I was working a floor puzzle with one of the kids. It’s a popular puzzle, one with fairies, unicorns, and a castle, but everyone else was busy elsewhere so we were one-on-one. Soon, however, we were joined by another girl, and together, the three of us fit the final piece into place. Then we began admiring our handiwork, as one does.
“I’m that one,” said one of the girls, pointing at a fairy.
“Okay,” answered the other, “Then I’ll be that one.”
When I didn’t say anything, I was invited, “Which one are you, Teacher Tom?” I picked one to be “me.”
“And this is my pet,” the first girl said, pointing to one of the unicorns. Her friend picked out one of the butterflies to be her pet, while I opted for a ladybug.
“Where do we sleep?”
“In the castle, silly.”
“Oh, right,” then bending over the puzzle, she pointed to one of the windows on the distant castle, “That’s my bedroom.” So we each selected our bedrooms.
“You’re room is right next to mine, Teacher Tom!”
“And mine is right above yours!”
“We can have a castle sleepover!”
“I’m just going to dive right into our land.” She pretended to plunge into the picture.
Then in mock panic, “But how do we get back out? How will we get back to our real homes?”
“We just say the magic word . . . Flower!”
“We’re back home again.”
As we played at diving into our magic world, another girl approached, using the language of a master player, “I want to play too.”
“Sure, we’re just diving into our kingdom”
“But first you have to pick a fairy.” The newcomer picked her fairy.
“Then you have to pick a pet.” She picked a unicorn.
“Then you have to pick your bedroom.” When she did, the others gushed, “You’re right beside me for the castle sleepover! We’re going to have movie night!”
“Let’s dive in!” and we all dove in.
We wove a story together about our magic world, forgetting that we were all fairies, switching our identities to princesses and queens. I was assigned, “The old grandpa king.” I was told, “You have to be jolly.”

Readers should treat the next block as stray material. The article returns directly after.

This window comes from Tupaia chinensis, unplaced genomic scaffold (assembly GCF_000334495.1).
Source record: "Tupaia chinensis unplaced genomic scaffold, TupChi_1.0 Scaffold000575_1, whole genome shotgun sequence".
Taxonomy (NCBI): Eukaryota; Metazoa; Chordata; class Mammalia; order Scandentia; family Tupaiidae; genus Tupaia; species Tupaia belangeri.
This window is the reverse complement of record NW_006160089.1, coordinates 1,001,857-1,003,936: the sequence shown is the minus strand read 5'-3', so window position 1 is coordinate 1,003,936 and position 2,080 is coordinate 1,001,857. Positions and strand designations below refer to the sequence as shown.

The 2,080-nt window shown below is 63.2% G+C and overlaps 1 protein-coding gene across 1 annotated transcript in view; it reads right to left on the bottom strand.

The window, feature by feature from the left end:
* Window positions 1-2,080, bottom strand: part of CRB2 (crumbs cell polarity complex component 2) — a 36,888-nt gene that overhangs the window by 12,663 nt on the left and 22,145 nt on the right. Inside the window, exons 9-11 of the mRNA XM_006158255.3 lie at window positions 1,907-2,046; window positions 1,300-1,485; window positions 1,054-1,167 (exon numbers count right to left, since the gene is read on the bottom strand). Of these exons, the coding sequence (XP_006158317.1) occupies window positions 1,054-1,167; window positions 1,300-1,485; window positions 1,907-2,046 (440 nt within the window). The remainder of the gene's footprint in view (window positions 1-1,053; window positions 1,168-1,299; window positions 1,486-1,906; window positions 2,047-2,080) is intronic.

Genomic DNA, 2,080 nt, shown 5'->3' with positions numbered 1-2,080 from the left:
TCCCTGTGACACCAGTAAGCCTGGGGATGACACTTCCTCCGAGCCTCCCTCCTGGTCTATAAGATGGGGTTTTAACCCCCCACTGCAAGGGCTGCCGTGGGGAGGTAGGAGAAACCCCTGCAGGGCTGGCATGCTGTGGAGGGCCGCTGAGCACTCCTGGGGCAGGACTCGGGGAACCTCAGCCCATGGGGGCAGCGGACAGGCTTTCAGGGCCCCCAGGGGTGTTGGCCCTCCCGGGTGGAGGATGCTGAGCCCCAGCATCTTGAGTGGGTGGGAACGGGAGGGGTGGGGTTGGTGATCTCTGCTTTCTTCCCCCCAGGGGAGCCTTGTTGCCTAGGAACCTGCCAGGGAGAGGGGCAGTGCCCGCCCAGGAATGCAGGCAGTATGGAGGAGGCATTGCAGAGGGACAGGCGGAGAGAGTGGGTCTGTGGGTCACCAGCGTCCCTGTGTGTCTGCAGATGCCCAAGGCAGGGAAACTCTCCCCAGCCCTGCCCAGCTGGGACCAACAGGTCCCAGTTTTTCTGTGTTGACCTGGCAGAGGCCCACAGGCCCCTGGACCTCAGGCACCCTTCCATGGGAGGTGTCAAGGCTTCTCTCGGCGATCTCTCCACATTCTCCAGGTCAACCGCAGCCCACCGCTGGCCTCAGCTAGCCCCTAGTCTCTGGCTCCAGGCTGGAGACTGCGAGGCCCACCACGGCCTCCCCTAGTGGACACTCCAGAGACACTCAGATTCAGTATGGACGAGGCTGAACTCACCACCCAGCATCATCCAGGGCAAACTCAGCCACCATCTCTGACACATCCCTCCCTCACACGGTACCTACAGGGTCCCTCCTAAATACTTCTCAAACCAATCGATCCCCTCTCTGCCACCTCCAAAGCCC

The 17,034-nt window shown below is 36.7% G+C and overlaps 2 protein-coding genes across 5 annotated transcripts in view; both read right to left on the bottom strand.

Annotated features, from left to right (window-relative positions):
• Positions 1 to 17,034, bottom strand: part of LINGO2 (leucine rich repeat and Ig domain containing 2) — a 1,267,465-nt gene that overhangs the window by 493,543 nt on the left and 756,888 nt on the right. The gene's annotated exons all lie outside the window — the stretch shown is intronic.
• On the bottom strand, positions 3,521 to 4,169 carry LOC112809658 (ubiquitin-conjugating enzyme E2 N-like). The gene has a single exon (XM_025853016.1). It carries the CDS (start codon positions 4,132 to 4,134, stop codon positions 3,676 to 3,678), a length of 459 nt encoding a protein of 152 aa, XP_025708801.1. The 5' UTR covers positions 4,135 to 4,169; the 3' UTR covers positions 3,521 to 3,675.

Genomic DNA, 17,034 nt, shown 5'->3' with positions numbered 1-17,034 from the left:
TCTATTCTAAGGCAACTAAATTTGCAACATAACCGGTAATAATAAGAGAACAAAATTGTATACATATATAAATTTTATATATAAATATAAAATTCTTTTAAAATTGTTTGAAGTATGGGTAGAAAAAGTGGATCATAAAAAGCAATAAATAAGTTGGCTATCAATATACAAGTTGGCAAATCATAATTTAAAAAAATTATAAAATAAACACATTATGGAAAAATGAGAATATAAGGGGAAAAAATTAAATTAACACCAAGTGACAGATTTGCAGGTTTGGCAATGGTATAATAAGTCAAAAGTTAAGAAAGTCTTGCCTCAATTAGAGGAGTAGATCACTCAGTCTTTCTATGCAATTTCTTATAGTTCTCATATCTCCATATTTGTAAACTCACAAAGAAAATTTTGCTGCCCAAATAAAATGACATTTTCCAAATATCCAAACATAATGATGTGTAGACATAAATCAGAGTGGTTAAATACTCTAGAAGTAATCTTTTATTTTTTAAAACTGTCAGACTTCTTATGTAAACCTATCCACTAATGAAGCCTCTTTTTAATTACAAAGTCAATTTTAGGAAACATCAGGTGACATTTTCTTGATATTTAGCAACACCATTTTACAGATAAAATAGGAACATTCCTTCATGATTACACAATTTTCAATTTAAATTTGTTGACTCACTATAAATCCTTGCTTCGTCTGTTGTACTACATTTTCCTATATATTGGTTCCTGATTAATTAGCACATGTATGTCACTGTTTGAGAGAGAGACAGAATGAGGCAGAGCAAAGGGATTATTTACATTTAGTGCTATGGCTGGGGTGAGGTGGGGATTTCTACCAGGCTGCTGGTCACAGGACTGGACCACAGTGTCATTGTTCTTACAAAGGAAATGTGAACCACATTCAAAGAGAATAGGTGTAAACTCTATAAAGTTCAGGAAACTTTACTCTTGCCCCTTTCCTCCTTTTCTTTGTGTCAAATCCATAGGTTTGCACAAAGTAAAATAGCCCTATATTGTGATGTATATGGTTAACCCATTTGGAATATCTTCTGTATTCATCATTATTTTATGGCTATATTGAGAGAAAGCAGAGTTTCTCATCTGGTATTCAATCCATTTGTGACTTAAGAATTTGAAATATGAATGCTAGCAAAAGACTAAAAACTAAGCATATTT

As we played, I mentioned that we had another castle puzzle and so we decided to work on that one together as well. As the puzzle came together, we agreed that, when completed, we would combine it with the first puzzle to make our magical kingdom even bigger. Once the two puzzles were side-by-side, however, we had a problem.
“But, how to we know if it’s night or day? This puzzle has a sunshine and this other one is nighttime.” After a moment of study, we decided that the nighttime puzzle was where we slept and the daytime puzzle was where we played.
There was one more puzzle on the floor. This one was Halloween themed. “Let’s make that one too. Then we’ll have day and night and Halloween!” By the time we had pushed the third puzzle over to become part of our story, we had been at it for the better part of an hour.
As we stood admiring our work, we drew a crowd with a half dozen other kids gathered around. We explained our kingdom to them, who we were, what pets we owned, and where we slept. We invited them in by showing them how to dive in and return back home. We explained about day and night and Halloween, the three seasons in our magic place.
We watched our classmates playing in this place we had created together. Then one of the girls said, “This is the best world we’ve ever made!” and her friends agreed.